When the Cold War ended, Hungary occupied a special place in the story of the revolutions of 1989. It was the first country in the Soviet orbit to abandon communism and embrace liberal democracy.
Today it is again a trendsetter, becoming the first European country to denounce and distance itself from liberal democracy. It is adopting a new system and set of values that are best exemplified by Vladimir Putin's Russia but are finding echoes in other countries as well.
In a major speech last weekend, Hungarian Prime Minister Viktor Orban explained that his country is determined to build a new political model – "illiberal democracy".
"The most popular topic in thinking today is trying to understand how systems that are not Western, not liberal, not liberal democracies and perhaps not even democracies can nevertheless make their nations successful," said Mr Orban. For him, the world changed fundamentally in 2008 with what he called "the great Western financial collapse".
Since then, he argued, American power has been in decline and liberal values today embody "corruption, sex and violence". Western Europe has become a land of "freeloaders on the backs of welfare systems". The illiberal role models for the future, he explained, are Russia, Turkey, China, Singapore and India.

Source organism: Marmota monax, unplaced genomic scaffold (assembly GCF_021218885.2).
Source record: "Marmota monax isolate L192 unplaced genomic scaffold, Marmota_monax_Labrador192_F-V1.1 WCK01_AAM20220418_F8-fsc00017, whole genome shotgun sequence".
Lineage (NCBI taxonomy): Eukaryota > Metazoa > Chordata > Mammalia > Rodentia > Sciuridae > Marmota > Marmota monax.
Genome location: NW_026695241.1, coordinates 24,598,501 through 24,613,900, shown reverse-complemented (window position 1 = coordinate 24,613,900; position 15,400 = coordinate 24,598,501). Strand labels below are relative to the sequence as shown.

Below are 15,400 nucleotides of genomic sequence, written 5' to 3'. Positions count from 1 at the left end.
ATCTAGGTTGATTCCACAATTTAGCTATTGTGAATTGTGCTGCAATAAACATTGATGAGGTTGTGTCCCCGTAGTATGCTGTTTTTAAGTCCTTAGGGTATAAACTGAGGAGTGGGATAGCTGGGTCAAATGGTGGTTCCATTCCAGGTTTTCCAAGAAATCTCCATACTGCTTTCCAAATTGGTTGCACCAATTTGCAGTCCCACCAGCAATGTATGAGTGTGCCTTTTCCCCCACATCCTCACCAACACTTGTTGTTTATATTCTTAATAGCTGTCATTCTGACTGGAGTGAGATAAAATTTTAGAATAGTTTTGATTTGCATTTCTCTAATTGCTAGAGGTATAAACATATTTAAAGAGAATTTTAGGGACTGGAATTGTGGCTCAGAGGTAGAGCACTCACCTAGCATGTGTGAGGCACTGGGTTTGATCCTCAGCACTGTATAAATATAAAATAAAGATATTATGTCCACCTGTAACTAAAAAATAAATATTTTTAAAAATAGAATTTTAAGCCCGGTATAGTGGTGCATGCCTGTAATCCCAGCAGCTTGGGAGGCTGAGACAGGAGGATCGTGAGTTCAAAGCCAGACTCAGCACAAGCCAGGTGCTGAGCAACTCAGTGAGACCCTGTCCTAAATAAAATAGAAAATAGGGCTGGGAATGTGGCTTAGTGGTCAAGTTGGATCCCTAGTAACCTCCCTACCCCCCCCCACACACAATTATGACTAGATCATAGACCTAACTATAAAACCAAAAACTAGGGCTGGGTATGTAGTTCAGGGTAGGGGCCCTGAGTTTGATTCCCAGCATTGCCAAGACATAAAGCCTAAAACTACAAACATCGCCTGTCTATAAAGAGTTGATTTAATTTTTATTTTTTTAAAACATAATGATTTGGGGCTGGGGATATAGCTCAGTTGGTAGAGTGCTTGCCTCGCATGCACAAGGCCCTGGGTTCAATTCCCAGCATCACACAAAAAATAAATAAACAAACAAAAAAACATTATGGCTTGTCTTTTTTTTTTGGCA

Mr Orban's actions over the past few years demonstrate that his own role model has been Russia under Mr Putin. Mr Orban has enacted and implemented in Hungary a version of what can best be described as Putinism. To understand it, we need to go back to its founder.
When he came to power in 2000, Vladimir Putin was determined to bring stability as Russia reeled from internal chaos and economic stagnation. He sought to integrate it into the world and wanted good relations with the West. Over time, Putin established order while presiding over a booming economy. He also began creating a repressive system of political, economic and social control.
The crucial elements of Putinism are nationalism, religion, social conservatism, state capitalism and government domination of the media.They are all different from and hostile to modern Western values of individual rights, tolerance, cosmopolitanism and internationalism.
Mr Orban has followed in Mr Putin's footsteps, eroding judicial independence, limiting individual rights, speaking in nationalist terms about ethnic Hungarians and muzzling the press. The methods of control are often more sophisticated than traditional censorship. Hungary recently announced a 40 per cent tax on ad revenues, which seems to target the country's only major independent television network and could result in its bankruptcy.
There are others who have embraced core elements of Putinism. Turkey's Recep Tayyip Erdogan has veered away from his reformist agenda towards one that is more socially conservative, Islamist and highly nationalistic.
The success of Putinism will depend a great deal on the success of Mr Putin and Russia under him. But if Russia's leader triumphs in Ukraine, turning it into a basket case that comes begging to Moscow, he will look like a winner. If, on the other hand, Ukraine succeeds outside of Russia's orbit and the Russian economy continues to weaken, Putin might find himself presiding over a globally isolated Siberian petro-state.